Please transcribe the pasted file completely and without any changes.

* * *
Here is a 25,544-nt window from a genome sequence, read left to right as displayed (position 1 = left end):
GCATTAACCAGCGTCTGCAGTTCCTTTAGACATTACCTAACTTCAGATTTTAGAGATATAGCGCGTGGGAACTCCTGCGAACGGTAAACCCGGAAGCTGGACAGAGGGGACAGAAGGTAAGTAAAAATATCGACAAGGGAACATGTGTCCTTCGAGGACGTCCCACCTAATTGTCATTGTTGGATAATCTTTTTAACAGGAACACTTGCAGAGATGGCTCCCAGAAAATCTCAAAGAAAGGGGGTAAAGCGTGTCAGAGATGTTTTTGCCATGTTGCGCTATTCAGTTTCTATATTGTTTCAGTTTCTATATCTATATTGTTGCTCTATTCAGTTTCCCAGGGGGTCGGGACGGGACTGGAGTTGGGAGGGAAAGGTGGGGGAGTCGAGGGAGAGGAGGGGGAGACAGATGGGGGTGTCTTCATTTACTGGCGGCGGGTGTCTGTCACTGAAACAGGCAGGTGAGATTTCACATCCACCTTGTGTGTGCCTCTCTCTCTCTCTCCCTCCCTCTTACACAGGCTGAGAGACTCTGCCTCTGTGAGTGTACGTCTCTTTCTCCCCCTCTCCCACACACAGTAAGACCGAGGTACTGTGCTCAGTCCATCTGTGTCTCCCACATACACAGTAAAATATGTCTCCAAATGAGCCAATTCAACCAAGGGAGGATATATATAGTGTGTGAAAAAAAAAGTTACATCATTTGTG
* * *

Here is a 25,544-nt window from a genome sequence, read left to right as displayed (position 1 = left end):
GCATTAACCAGCGTCTGCAGTTCCTTTAGACATTACCTAACTTCAGATTTTAGAGATATAGCGCGTGGGAACTCCTGCGAACGGTAAACCCGGAAGCTGGACAGAGGGGACAGAAGGTAAGTAAAAATATCGACAAGGGAACATGTGTCCTTCGAGGACGTCCCACCTAATTGTCATTGTTGGATAATCTTTTTAACAGGAACACTTGCAGAGATGGCTCCCAGAAAATCTCAAAGAAAGGGGGTAAAGCGTGTCAGAGATGTTTTTGCCATGTTGCGCTATTCAGTTTCTATATTGTTTCAGTTTCTATATCTATATTGTTGCTCTATTCAGTTTCCCAGGGGGTCGGGACGGGACTGGAGTTGGGAGGGAAAGGTGGGGGAGTCGAGGGAGAGGAGGGGGAGACAGATGGGGGTGTCTTCATTTACTGGCGGCGGGTGTCTGTCACTGAAACAGGCAGGTGAGATTTCACATCCACCTTGTGTGTGCCTCTCTCTCTCTCTCCCTCCCTCTTACACAGGCTGAGAGACTCTGCCTCTGTGAGTGTACGTCTCTTTCTCCCCCTCTCCCACACACAGTAAGACCGAGGTACTGTGCTCAGTCCATCTGTGTCTCCCACATACACAGTAAAATATGTCTCCAAATGAGCCAATTCAACCAAGGGAGGATATATATAGTGTGTGAAAAAAAAAGTTACATCATTTGTG